Hey! I hope you are all enjoying Playoff basketball because I am. It is time for a quick shootaround featuring the Golden State Warriors and the Houston Rockets, for those of you who still play DFS during the Playoffs and want a helping hand. This series truly has NBA Finals feels and should get more attention than its Eastern Conference counterpart. Here is your Playoffs breakdown:

Houston Rockets (1) vs Golden State Warriors (2)

The Rockets constructed this team with this exact matchup in mind. They have two Hall of Fame point guards surrounded by some of the top 3-and-D players in the league and rim-rockers. Even as Houston enters this series with home-court advantage, it is clear they are the underdogs; the Warriors barely missed a beat during the first two rounds. The Rockets also played well in their respective first and second-round series but looked vulnerable at times as they rely on isolation possessions and three-point shots. The Warriors punish teams hard for each mistake they make, so the key for the Rockets will be minimizing turnovers and maximizing offensive opportunities. I have Golden State winning in six games – maybe even five – as I think it is quite clear that they are still the team to beat.


CHRIS PAUL – It is hard to see CP3 consistently getting his usual number of assists every game, about nine, if he and James Harden continue relying as much on isolations. This basically leaves Paul with a three to five assist ceiling, a couple of rebounds, a steal or two, plus however many points he manages to score. Paul should not struggle to score, I do not care if he goes against the Warriors or the Suns, but I think it is a wise idea to wait for Paul’s price to drop a little given his assists will not be as high as they usually are.

JAMES HARDEN – As the other half of Houston’s start backcourt, Harden is obviously a superior offensive player: he can score with ease on stepback threes or drives to the basket and draws fouls as well as anyone in this league. He should see the ball for longer periods than Harden and score like crazy on all his isos. As we saw in Game 1 of the Conference Finals, the probable MVP will find ways to score and is a reliable source of fantasy points overall.

TREVOR ARIZA – Ariza’s value comes mostly from making threes and grabbing some rebounds every game; he adds a steal per game too. As long as he is getting his shots up, he is going to be alright. The Warriors’ defense is as good as it has ever been, but Ariza still managed eight shots in Game 1, which makes me confident he can keep his value.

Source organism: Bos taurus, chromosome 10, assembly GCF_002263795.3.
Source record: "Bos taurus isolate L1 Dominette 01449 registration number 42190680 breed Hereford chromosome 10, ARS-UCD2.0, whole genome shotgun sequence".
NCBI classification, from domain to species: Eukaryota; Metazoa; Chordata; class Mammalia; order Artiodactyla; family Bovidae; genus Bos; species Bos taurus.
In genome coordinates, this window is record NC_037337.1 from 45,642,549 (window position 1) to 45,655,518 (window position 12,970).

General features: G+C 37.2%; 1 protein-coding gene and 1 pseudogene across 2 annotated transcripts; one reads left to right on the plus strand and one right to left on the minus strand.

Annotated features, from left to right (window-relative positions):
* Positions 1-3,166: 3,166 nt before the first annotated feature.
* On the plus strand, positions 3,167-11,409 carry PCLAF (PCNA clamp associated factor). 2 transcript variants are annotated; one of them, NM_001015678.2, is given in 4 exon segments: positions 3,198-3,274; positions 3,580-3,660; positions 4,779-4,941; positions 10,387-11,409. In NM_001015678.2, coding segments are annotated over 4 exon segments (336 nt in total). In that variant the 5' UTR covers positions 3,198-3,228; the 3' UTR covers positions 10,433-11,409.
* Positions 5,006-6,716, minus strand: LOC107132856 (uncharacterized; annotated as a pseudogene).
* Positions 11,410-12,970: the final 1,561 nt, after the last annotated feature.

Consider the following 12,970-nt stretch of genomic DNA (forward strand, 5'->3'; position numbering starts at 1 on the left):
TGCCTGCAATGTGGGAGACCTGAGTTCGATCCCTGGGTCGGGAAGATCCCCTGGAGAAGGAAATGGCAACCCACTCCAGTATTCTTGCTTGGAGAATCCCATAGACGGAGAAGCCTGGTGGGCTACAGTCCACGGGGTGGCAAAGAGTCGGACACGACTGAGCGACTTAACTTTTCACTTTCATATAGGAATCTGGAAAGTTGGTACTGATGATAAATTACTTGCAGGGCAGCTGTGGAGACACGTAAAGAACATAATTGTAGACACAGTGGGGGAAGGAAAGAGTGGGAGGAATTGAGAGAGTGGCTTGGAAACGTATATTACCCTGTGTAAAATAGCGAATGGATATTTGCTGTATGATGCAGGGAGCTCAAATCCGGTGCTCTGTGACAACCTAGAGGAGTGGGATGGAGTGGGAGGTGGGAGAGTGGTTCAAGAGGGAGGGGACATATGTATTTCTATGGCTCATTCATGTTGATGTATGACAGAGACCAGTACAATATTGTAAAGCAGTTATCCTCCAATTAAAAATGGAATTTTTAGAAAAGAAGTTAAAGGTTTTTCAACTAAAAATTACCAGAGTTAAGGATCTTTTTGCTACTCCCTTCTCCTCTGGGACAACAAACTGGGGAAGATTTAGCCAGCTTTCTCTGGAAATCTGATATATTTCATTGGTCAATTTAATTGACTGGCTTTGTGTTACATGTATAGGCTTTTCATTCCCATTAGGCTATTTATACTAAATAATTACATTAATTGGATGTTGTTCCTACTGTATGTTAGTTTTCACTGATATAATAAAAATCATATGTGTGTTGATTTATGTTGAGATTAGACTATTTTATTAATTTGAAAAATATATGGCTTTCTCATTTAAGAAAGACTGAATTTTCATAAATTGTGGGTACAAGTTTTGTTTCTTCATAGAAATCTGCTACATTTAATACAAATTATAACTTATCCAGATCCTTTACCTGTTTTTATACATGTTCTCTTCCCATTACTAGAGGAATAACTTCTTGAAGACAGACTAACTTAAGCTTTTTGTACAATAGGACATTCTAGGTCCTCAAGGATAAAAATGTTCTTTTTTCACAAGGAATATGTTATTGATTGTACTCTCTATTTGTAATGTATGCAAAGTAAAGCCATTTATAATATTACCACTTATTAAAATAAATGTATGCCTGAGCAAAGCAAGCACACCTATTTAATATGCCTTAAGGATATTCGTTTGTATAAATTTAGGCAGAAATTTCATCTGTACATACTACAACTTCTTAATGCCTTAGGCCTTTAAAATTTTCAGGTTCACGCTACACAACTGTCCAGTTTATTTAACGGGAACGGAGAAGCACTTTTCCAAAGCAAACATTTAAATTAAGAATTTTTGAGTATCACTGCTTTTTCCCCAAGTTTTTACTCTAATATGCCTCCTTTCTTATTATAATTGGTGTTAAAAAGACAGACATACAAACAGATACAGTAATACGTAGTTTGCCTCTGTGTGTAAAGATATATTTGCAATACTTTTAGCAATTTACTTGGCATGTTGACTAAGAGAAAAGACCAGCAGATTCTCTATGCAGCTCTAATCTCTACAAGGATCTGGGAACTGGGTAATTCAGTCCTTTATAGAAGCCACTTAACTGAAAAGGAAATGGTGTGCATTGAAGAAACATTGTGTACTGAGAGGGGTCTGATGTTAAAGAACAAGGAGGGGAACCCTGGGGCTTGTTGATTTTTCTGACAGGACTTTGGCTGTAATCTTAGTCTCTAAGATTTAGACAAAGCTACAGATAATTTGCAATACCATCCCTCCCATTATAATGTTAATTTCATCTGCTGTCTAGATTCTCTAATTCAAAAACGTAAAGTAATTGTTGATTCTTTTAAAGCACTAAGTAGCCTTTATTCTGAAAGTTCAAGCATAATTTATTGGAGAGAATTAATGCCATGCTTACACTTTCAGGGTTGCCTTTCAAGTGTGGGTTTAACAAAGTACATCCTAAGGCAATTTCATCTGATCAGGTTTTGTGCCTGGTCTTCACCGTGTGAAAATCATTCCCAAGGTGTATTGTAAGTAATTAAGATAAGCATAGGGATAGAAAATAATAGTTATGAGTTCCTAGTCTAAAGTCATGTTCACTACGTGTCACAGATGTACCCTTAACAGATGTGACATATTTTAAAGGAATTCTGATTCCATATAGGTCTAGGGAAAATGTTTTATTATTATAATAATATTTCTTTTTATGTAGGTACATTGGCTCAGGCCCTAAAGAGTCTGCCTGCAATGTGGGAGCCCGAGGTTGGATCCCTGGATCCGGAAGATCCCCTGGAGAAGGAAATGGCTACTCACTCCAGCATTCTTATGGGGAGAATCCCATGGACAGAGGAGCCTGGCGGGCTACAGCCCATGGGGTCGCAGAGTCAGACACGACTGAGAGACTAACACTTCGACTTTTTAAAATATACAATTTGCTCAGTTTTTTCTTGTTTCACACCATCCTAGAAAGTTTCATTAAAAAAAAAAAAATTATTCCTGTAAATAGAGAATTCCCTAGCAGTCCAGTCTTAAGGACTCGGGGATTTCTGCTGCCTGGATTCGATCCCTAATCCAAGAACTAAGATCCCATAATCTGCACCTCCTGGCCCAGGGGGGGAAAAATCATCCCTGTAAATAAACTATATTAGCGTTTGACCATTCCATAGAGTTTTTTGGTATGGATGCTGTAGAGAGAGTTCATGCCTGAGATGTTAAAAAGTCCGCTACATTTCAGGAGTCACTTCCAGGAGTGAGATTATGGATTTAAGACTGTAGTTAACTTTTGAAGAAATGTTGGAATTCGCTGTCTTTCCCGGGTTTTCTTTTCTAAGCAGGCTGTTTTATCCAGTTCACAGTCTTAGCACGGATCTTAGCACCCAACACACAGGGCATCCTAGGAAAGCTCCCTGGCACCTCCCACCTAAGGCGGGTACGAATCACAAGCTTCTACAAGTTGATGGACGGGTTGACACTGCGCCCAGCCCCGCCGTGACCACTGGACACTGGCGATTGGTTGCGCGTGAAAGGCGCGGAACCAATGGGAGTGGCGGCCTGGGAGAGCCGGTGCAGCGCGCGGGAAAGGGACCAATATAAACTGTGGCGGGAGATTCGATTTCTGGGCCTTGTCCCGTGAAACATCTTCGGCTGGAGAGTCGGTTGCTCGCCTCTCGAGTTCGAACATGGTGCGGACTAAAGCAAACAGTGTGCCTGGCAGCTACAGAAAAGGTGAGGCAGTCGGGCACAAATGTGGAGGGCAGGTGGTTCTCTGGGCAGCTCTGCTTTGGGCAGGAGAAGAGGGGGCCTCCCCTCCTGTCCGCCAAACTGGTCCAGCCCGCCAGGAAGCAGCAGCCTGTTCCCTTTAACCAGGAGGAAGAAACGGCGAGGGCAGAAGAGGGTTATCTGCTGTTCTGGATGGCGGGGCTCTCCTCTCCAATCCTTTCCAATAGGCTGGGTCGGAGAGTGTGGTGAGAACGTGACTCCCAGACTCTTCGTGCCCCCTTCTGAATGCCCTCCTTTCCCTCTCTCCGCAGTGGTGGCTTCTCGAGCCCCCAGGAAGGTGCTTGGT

P.J. TUCKER – He plays a similar role to Ariza’s, but Tucker grabs more boards and shoots fewer threes. He has actually been by far the best three-point shooter these Playoffs for Houston but does not shoot them as much as Ariza because his work is not done exclusively at the three-point line. He should continue being owned as he has upside in the scoring and boards categories.

CLINT CAPELA – Capela’s upside continues to be high as he can consistently get you fantasy points from scoring, rebounding, and blocking shots. Considering he has a notable advantage in size over most Warriors, he should be able to use that size difference to his advantage. He deserves to be owned.

ERIC GORDON – He may play more minutes than ever in this series, where his three-point services will be demanded often. If it were not for his ugly four turnovers, he would have an almost ideal stat line for a player like him in Game 1 against the Warriors. Unless his price gets too crazy, he is good to go.

GERALD GREEN – Another relatively reliable three-point shooter, Green will make anyone who leaves him open pay; whether he shoots a three, drives relentlessly to the basket, or takes an uncharacteristic mid-range shot, the veteran does not struggle to find his way into a shot. He does not offer much besides his scoring, so be careful with how much you spend on him.

LUC MBAH A MOUTE – The versatile forward has not been his usual self during these Playoffs. He is a ridiculous 2-for-12 in threes this postseason, has more turnovers than steals, and has not made up for his lack of offensive productivity elsewhere. I envisioned him playing like his regular season self, which was pretty good, so I am avoiding him until he turns his fortune.

RYAN ANDERSON – The Warriors thrive in abusing matchups against guys with Ryan Anderson’s characteristics. His defensive issues hurt the team more than his shooting helps them, so Anderson is basically unplayable against Golden State; he had seen very little action in the postseason anyway. Unless Mike D’Antoni decides to make a drastic change in his rotations, Anderson should see little to no playing time.